Zach Rippe | London, England | Post 4
So I guess this is it. My time abroad is pretty much over. For the past two weeks, I’ve been sitting in my room, writing my papers, and trying not to reflect on a trip, a semester, a “stage of my life” that hasn’t actually ended yet. Going abroad really has been puzzling for me. And to reinforce the cliché, it’s not just where I am, but the people I’ve surrounded myself with and the lifestyle that I have crafted that have come to define my time here. The notion that I am alone, making my own decisions and reflecting on things during such a perplexing and tense time in my life and in the world around me has been quite jarring. I have done quite a bit here, much of which I am not at liberty to speak about in this blog post. But it has all helped me figure myself out and gain some perspective on where I live, where I come from, and how others navigate through life according to their own experiences and perspectives.
I guess the word I’ve been using and feeling quite a bit over the past few weeks is tension. This tension is present in my life, in my relationships, and most certainly in the world. It’s hard to come to grips with what is going on in my immediate life, life at Vassar, and in America, when I feel removed to the degree I do right now. But maybe that’s a good thing. I’ve had many a day (and the occasional night) where I walk around the city alone, taking in people and spaces, and thinking, noticing, and experiencing more than I have in the past. I’ve written quite a bit, pushed myself out of my social comfort zone, and even constructed a paper about comedy duo Tim Heidecker and Eric Wareheim. The “sights” have become secondary and at times irrelevant, making the already short days (the sun could set any time after 4 pm) feel even shorter and more isolating. But despite this seemingly grim outlook, I leave London ready to take on the next stage of my life.
I’ve met some incredible people, from Vassar alone, and could not be happier for the time I’ve gotten to spend with them. I’ve seen facets of London that I could have never imagined, racing down the streets to bombard rare book shops and their posh, older customers with Professor Bob DeMaria one minute, and stepping into a not-so-great bar by myself on a Monday night to chat with some struggling stand-up comedians the next. I’ve mastered the underground tube system (really more of a personal goal) and developed an affinity for maps. I even cried over a map once, but that’s a story for a different kind of blog. In many ways London doesn’t even feel like Europe, whatever that means, but I continue to find myself baffled when it comes to people, spaces, social perceptions, and the workings of “life” independent of fixed societal constraints in general.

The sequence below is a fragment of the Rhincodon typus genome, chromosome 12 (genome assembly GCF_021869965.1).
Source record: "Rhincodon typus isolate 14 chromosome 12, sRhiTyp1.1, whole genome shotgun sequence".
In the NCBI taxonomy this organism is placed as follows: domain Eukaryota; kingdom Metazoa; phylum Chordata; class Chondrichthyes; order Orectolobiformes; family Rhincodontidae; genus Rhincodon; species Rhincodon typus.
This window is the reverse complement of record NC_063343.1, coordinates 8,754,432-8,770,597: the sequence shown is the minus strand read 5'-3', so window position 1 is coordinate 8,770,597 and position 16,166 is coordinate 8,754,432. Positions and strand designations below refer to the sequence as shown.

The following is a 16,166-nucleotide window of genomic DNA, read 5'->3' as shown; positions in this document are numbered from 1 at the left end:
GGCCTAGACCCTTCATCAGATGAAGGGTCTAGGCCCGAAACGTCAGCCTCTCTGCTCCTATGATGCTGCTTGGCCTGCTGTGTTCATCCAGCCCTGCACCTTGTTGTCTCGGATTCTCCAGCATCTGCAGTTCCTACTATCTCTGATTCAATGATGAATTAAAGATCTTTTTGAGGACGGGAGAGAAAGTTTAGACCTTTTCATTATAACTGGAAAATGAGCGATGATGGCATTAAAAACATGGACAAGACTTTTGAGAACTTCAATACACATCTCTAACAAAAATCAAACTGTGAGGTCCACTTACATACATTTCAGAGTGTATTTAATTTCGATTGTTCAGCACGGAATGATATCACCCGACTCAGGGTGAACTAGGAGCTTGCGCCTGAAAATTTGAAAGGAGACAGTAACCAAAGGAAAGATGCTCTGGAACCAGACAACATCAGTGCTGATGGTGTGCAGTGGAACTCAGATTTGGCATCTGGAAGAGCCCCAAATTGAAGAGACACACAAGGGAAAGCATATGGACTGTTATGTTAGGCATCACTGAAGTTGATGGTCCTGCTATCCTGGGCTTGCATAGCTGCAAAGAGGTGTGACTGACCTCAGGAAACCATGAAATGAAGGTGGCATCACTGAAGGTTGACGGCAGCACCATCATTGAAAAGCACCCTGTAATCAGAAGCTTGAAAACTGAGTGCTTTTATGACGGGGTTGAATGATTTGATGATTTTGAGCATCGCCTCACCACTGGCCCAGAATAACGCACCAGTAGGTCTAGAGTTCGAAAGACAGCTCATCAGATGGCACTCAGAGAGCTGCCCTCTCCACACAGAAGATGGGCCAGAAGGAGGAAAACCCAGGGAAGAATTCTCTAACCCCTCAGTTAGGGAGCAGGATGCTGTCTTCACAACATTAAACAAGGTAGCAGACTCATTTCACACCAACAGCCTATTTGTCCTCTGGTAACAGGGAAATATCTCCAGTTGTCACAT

I don’t know if this post means I should be writing about how much tea I drank (not a lot) or all of the London slang I picked up (also not a lot), or if I met the Queen (haha). I went on a day trip by myself to Stonehenge and Bath one day. Was Stonehenge an incredible mystery that I spent days pondering? Not really. Not for me at least. I did a lot of walking, sight seeing and exploring that day. But the highlight of my trip was getting drunk in a pub with a 40-year-old South African man as we stared out the window, watching our bus to make sure it didn’t leave without us. (It didn’t, but the drivers were not too happy.) He had also apparently bought some beer at a rest stop at 9 in the morning and kept them in the bus fridge the whole day. He gave me one on the way home and we talked about life in South Africa for a while.
I could write in depth about riding a bike through Regent’s park, or walking down the immensely crowded street to look at the Christmas decorations, riding the London Eye, or even about the great pub-crawl I went on this past weekend, but it’s never really been the sightseeing itself that’s done it for me. When my little sister visited about a month ago, we constructed long, grueling itineraries and spent copious amounts of money. Still, it wasn’t that which brought us together or became a highlight of my trip. It was the little moments, the nuances of every day life within the city that didn’t involve the Queen or famous monuments and places that came to define my experience. To be blunt, there were times when it was hard here. I felt isolated, removed from the city itself, as I would wander to class, coup myself in my room to write a paper, and completely obliterate my sleep schedule. I attempted to play basketball and rugby, but let them fall by the wayside as I carefully examined every facet of my experience in order to extract as much from “London” as I possibly could.
Still, there is so much I will miss. London is a “world city,” but maintains its rich history and diversity. As I waltzed down the streets of Central London on my own, it full with hoards of businessmen, all young, attractive, and nearly identical, gathering outside pubs for a drink and a smoke after their long day at the office. There seems to be the need to fit into a high, royal society that parts of London want to evoke and perpetuate. Yet at other times they seem miniscule. The rich culture in museums, on streets, and in people themselves was something I told myself to grab a hold of at all costs. I was able to absorb some humor through conversation and my independent project. It took me a long time to wrap my head around the London “book world” and the fact that such a thing did indeed exist to the extent that it does.
I hope there aren’t people who think I did this experience “wrong.” I certainly don’t think so. I don’t regret any of it. I think I’m ready to come home now. I’m happy I came here. I’m happy I experienced what I did, met who I did, and learnt the things I did. I just don’t want to reflect anymore. At least not yet.